Are Halos and Glare the Only Side Effects of LASIK?
No, eye glare and seeing halos around lights are not the only side effects you will experience after LASIK surgery. Another possible side effect is you might notice that your vision quality may vary slightly as your eyes recover. Dry eyes are one more side effect of LASIK. Your eye doctor’s clinic will give you eye drops to help with that. Most of the time, these side effects are quite moderate, and they steadily go away within a few days or a few weeks.
Your cornea’s swelling should subside after a period of three months. Any issues with your vision should go away after three months, too. As far as halos go, you shouldn’t worry about seeing some eye glare at night more than three months after LASIK; this is normal. However, if the glare is seriously messing with your vision, you should go to the clinic where you got LASIK and get further tests. Your surgeon can figure out what’s going on and go from there.
Can You Have Halos and Glare a Long Time After LASIK?
It is certainly possible that you might still have halos and glare a long time after LASIK surgery. A lingering refractive problem as a result of overcorrection or undercorrection is usually what causes this. Astigmatism can lead to blurry vision and halos.
Since your eyes are part of your overall physiology, your own healing process can cause this undercorrection or overcorrection. You can rest assured that dealing with this is fairly simple. Quite a few patients require only a straightforward follow-up procedure. Other patients may just need to start wearing glasses during the nighttime.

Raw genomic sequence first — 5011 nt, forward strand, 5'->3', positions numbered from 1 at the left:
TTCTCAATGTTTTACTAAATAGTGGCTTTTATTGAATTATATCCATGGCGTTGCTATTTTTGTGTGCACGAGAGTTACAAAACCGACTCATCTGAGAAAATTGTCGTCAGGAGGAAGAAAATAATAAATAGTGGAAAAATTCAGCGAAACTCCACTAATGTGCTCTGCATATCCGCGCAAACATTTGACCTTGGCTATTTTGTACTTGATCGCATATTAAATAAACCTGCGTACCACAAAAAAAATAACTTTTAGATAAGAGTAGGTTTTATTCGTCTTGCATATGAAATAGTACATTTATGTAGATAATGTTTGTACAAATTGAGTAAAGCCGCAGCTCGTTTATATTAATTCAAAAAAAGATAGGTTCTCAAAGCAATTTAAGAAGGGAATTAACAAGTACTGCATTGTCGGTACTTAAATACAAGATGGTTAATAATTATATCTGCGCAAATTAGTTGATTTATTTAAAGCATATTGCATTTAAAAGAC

How High Is the Risk of Long-Term Halos and Glare After LASIK?
With all the advancements over the last 20 years or so, the risk of patients having to deal with halos and glare for a long time after the surgery is now quite low. Our clinic can decrease the risk of you dealing with long-term halos by removing an aspheric tissue shape during LASIK. As mentioned previously, this does not mean that patients never deal with this problem, but it is an infrequent issue. If you are someone with larger pupils, then you are at a higher risk for long-term halos and glare after LASIK.
The risk is also greater for higher prescriptions as well. The possibility for this greater risk is one factor that makes your pre-surgery assessment so critical. In the event you are a patient at a greater risk for these long-term issues, your eye doctor will tell you this and discuss the potential consequences before you get LASIK.
How Can You Get Treatment for Long-Term Glare and Halos?
Thankfully, we have the right technology to limit any long-term vision problems you might have. We’ll provide you with a custom treatment that we base on your cornea’s topography scans. The scans create a map of your cornea’s surface, and we can program the laser to smooth over the surface of your cornea. This increases your vision quality.
If you are interested in LASIK surgery, contact us to make an appointment with the California Center for Refractive Surgery.